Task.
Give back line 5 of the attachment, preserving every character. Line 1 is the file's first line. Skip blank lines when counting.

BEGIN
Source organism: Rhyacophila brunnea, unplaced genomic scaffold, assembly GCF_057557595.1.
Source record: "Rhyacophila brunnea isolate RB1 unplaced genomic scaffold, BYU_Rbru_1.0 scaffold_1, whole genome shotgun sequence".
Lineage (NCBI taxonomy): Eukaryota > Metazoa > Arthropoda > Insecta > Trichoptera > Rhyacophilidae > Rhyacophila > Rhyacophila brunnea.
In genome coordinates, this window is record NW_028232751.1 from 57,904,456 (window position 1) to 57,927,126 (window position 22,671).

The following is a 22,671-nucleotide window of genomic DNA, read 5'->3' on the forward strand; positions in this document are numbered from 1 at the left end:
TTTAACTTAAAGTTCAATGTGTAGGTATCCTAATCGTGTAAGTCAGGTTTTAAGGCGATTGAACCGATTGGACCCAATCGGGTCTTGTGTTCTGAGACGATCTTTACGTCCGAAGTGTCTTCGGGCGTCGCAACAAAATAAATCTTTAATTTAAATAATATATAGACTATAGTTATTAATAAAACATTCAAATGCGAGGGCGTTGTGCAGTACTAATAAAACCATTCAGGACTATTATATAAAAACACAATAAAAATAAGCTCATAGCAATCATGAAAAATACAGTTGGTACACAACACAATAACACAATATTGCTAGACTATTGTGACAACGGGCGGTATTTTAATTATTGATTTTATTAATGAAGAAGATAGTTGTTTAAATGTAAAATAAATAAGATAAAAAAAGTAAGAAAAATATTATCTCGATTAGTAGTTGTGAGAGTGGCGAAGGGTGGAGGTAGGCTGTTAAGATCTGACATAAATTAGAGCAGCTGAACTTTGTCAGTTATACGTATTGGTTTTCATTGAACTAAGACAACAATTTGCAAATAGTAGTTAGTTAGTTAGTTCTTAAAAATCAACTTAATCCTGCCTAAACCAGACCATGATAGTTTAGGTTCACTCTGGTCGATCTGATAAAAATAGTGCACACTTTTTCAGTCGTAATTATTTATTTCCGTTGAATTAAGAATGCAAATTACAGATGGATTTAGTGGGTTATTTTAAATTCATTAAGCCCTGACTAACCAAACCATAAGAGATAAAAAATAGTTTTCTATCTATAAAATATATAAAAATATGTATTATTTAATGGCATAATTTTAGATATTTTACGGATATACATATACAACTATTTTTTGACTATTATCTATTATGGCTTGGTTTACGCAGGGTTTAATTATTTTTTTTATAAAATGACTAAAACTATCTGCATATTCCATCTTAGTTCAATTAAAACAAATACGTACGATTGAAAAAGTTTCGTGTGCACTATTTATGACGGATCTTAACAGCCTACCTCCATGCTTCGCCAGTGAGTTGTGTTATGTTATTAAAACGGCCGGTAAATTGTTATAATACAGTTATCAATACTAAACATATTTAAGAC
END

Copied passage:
The following is a 22,671-nucleotide window of genomic DNA, read 5'->3' on the forward strand; positions in this document are numbered from 1 at the left end: